Fioretto 60 Cauliflower

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Fioretto 60 Cauliflower

Brassica oleracea (botrytis group)
(60 days) F-1 hybrid. This great cauliflower is distinguished by both a luxury of fine-textured curd and tender nutty stems. Developed from lesser-known tropical and Italian lines of annual summer cauliflower, Fioretto’s breathtaking coral-like beauty and unusual stick-type form was an unexpected surprise in our 2016 trials. The Fioretto class produces a large slightly flattened 8–14" head with creamy curds atop a somewhat loose bouquet of longer stems. As the head begins to expand into slightly spaced irregularity, each floret gently extends into a single-serve branch that should be harvested individually. In Japan, where this variety originated, it’s enjoyed as a pickled delicacy with unique beauty. When cooked, the tasty stems brighten into a lime green to offset the sweet button-like florets of curds. Perfect for cutting-edge chefs, markets, and your own salads, pickles and sautées. Plant once temperatures have warmed to help the plants develop enough that they do not head too early.


3402 Fioretto 60
Item Discounted
Price
A: 0.1g for $3.50  
B: 0.2g for $6.00  
C: 1g for $22.00  
D: 2g for $35.00  
E: 4g for $64.00  
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Additional Information

Cauliflower

  • Days to maturity are from seedling emergence (subtract 20 days for transplants).
  • About 100–300 seeds/g.

Culture: Cauliflower heads will “button” under stress. Do not allow seedlings to get pot-bound; avoid interruptions in growth. Most varieties can’t stand the heat and are not suitable for summer production. When heads first appear, bend leaves over curd to prevent discoloring. Wire hoops and row cover should be used at early stages to keep out flea beetles and swede midge.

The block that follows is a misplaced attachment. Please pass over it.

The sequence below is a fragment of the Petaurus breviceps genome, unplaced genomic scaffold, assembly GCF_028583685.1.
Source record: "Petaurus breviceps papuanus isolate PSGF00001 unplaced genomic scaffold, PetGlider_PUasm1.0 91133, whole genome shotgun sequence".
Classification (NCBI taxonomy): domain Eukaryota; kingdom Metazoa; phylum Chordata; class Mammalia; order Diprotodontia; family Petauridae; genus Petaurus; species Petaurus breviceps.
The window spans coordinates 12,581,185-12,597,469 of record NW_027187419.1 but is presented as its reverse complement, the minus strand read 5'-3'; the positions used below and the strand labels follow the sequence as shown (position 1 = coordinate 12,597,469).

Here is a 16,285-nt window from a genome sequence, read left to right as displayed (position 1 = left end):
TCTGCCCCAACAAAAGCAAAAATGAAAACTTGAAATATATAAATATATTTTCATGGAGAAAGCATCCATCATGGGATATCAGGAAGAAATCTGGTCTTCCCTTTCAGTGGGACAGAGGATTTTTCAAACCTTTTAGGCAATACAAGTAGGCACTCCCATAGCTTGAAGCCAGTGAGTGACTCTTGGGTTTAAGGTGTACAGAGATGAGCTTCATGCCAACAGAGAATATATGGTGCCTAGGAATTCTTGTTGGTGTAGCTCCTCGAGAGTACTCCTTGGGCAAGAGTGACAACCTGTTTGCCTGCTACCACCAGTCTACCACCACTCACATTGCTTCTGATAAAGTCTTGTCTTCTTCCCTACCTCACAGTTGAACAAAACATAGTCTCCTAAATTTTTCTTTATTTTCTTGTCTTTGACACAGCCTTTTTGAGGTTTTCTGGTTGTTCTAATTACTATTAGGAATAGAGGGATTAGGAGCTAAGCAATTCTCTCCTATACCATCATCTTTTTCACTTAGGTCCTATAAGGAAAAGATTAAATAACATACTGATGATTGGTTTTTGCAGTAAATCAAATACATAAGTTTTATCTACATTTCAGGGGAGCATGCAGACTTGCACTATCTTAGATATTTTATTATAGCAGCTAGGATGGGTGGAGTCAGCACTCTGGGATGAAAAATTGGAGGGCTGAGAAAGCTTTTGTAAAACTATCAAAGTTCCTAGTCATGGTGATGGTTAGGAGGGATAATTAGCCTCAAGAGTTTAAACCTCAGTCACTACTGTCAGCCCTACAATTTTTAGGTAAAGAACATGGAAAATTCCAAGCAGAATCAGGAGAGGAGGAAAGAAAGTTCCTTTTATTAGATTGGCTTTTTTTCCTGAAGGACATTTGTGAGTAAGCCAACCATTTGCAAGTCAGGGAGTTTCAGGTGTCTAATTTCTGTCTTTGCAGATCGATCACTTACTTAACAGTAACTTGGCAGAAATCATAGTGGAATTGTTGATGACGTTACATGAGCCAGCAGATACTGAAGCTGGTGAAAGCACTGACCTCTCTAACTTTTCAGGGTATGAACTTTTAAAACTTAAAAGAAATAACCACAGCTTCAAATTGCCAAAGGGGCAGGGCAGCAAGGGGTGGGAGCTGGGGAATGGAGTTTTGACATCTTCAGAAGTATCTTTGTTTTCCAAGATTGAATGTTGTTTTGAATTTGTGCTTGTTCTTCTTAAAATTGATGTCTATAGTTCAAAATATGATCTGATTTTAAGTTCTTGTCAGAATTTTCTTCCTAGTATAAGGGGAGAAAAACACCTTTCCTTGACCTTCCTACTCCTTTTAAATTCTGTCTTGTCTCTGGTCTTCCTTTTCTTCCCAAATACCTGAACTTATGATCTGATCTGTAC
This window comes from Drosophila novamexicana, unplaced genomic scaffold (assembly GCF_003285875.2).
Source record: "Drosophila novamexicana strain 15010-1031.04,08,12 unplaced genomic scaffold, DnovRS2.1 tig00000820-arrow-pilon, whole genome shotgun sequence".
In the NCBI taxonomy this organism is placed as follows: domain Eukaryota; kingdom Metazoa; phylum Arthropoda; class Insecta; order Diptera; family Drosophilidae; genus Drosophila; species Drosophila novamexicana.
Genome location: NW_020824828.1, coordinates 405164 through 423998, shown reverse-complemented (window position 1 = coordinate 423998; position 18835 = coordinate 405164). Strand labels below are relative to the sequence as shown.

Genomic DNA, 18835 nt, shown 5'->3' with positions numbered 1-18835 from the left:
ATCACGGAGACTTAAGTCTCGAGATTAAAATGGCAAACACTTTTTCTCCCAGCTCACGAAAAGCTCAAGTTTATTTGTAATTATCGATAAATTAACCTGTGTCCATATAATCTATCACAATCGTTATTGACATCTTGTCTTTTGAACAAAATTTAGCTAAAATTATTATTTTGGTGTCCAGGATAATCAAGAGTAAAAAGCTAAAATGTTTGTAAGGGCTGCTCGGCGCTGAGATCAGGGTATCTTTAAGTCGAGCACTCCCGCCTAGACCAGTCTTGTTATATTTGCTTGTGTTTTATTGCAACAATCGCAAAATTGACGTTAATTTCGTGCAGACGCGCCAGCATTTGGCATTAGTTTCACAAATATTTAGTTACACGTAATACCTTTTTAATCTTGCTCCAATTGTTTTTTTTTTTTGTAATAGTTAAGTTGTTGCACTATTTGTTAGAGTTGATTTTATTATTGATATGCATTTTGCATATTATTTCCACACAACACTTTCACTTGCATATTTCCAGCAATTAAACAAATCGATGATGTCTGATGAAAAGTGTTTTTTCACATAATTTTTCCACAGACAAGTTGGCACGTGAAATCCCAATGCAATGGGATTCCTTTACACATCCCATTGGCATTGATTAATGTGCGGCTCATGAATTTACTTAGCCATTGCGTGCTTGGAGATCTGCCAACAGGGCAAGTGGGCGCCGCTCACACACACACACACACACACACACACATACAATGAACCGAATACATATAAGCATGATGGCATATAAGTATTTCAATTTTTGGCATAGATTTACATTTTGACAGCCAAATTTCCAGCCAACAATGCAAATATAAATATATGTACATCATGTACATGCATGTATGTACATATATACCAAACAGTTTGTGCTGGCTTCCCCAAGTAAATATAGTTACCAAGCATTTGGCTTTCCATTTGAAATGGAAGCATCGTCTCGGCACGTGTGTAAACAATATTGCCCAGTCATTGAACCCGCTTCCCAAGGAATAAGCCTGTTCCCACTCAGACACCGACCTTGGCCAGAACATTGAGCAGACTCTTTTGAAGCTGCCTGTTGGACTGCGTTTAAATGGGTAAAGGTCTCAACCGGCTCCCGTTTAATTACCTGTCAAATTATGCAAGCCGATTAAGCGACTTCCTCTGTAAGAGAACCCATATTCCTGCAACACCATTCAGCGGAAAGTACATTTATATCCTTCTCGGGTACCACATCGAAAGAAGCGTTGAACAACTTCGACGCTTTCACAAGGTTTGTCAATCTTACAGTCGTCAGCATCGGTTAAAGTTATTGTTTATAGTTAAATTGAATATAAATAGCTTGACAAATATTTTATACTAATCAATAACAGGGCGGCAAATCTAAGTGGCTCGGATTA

Minimum germination temp 40°, optimal range 55–80°.

Brassicas

Days to maturity are from seedling emergence. Subtract 20 days for transplants.

Note: because of a rule issued by Oregon, we cannot ship brassica packets larger than ½ oz. (14 grams) into the Willamette Valley, except those that have tested negative for Black Leg and Black Rot. Check descriptions for information.

Culture: Start brassicas indoors March-May for setting out May-July, or direct-seed in May, or in June for fall crop. Minimum germination soil temperature 40°, optimal range 55–95°. They need 60s during seedling stage for optimal growth; higher temperatures make seedlings leggy. Easier grown for the fall because many varieties perform poorly in hot summers. For better stands in dry conditions, sow in trenches and keep irrigated. Wire hoops and row cover should be used at early stages to keep out flea beetles and swede midge.

Diseases:

  • BL: Blackleg
  • BR: Black Rot
  • BS: Bacterial Speck
  • DM: Downy Mildew
  • FW: Fusarium Wilt
  • FY: Fusarium Yellows
  • TB: Tipburn
  • WR: White Rust

Pest and Disease Remedies for all Brassicas

Major pests: Cabbage Looper, Diamondback Moth, Imported Cabbageworm
Cultural controls: control cabbage-family weeds near crop fields, till under crop debris of early-season brassicas after harvest.
Material controls: Spinosad, Bt.

Pest: Flea Beetle
Cultural controls: floating row covers, mulch with straw, time plantings for fall harvested crops only, crop rotation, perimeter trap cropping.
Material controls: AzaMax, Spinosad, PyGanic.

Pest: Cabbage Root Maggot
Cultural controls: time planting to avoid first hatching, use row covers, control weeds.

Major diseases: Black Rot, Alternaria Leaf Spot, Blackleg, Club Root, Downy Mildew, White Mold
Cultural controls: avoid transplanting plants with yellow leaves or v-shaped lesions, crop rotation, destroy crop debris after harvest, avoid overhead irrigation, control weeds, allow for good air movement.
Material controls: Copper.

Swede Midge—not as cute as it sounds!

Alert! Heading brassicas in the Northeast are seeing consistent damage from swede midge, a tiny gall midge. Its effects result in a non-heading plant. Wire hoops and row cover at early stages of heading brassica crops are becoming crucial for success. Some research also suggests garlic sprays as a possible organic repellent. Consult your Cooperative Extension resources for further information.

Germination Testing

For the latest results of our germination tests, please see the germination page.